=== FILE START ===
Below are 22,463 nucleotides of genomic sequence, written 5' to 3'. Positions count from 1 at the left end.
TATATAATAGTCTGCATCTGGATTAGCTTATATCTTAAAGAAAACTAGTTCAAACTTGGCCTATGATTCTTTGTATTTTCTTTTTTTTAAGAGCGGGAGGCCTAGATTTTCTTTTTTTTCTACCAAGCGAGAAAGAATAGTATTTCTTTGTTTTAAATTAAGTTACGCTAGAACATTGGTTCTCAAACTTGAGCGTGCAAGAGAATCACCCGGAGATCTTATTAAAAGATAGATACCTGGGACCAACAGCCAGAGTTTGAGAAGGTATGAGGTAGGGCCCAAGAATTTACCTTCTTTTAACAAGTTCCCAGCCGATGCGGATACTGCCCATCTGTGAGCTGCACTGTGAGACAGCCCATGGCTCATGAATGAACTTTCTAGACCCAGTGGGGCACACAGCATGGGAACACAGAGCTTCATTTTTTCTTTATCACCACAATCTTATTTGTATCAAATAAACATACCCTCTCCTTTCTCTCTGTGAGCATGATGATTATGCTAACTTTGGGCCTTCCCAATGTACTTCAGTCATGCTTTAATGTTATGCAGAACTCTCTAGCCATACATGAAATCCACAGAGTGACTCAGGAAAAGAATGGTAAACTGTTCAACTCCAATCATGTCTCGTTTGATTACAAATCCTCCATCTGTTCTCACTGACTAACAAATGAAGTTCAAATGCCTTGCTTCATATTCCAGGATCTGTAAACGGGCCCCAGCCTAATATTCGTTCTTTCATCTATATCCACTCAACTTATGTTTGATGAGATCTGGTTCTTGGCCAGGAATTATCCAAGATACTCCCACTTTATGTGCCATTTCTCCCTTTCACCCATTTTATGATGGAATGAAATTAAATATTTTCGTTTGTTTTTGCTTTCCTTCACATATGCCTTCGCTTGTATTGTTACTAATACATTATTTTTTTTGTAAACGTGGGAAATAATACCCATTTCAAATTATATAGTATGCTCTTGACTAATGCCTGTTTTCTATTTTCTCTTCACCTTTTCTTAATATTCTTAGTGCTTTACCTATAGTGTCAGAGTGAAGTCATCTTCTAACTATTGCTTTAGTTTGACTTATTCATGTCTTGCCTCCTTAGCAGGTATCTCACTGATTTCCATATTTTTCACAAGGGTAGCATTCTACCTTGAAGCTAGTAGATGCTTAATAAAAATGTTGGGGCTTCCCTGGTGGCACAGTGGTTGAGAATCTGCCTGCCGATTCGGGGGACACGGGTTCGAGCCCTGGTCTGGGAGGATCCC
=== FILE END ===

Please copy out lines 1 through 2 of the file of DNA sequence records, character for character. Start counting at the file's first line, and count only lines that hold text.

Below are 22,463 nucleotides of genomic sequence, written 5' to 3'. Positions count from 1 at the left end.
TATATAATAGTCTGCATCTGGATTAGCTTATATCTTAAAGAAAACTAGTTCAAACTTGGCCTATGATTCTTTGTATTTTCTTTTTTTTAAGAGCGGGAGGCCTAGATTTTCTTTTTTTTCTACCAAGCGAGAAAGAATAGTATTTCTTTGTTTTAAATTAAGTTACGCTAGAACATTGGTTCTCAAACTTGAGCGTGCAAGAGAATCACCCGGAGATCTTATTAAAAGATAGATACCTGGGACCAACAGCCAGAGTTTGAGAAGGTATGAGGTAGGGCCCAAGAATTTACCTTCTTTTAACAAGTTCCCAGCCGATGCGGATACTGCCCATCTGTGAGCTGCACTGTGAGACAGCCCATGGCTCATGAATGAACTTTCTAGACCCAGTGGGGCACACAGCATGGGAACACAGAGCTTCATTTTTTCTTTATCACCACAATCTTATTTGTATCAAATAAACATACCCTCTCCTTTCTCTCTGTGAGCATGATGATTATGCTAACTTTGGGCCTTCCCAATGTACTTCAGTCATGCTTTAATGTTATGCAGAACTCTCTAGCCATACATGAAATCCACAGAGTGACTCAGGAAAAGAATGGTAAACTGTTCAACTCCAATCATGTCTCGTTTGATTACAAATCCTCCATCTGTTCTCACTGACTAACAAATGAAGTTCAAATGCCTTGCTTCATATTCCAGGATCTGTAAACGGGCCCCAGCCTAATATTCGTTCTTTCATCTATATCCACTCAACTTATGTTTGATGAGATCTGGTTCTTGGCCAGGAATTATCCAAGATACTCCCACTTTATGTGCCATTTCTCCCTTTCACCCATTTTATGATGGAATGAAATTAAATATTTTCGTTTGTTTTTGCTTTCCTTCACATATGCCTTCGCTTGTATTGTTACTAATACATTATTTTTTTTGTAAACGTGGGAAATAATACCCATTTCAAATTATATAGTATGCTCTTGACTAATGCCTGTTTTCTATTTTCTCTTCACCTTTTCTTAATATTCTTAGTGCTTTACCTATAGTGTCAGAGTGAAGTCATCTTCTAACTATTGCTTTAGTTTGACTTATTCATGTCTTGCCTCCTTAGCAGGTATCTCACTGATTTCCATATTTTTCACAAGGGTAGCATTCTACCTTGAAGCTAGTAGATGCTTAATAAAAATGTTGGGGCTTCCCTGGTGGCACAGTGGTTGAGAATCTGCCTGCCGATTCGGGGGACACGGGTTCGAGCCCTGGTCTGGGAGGATCCC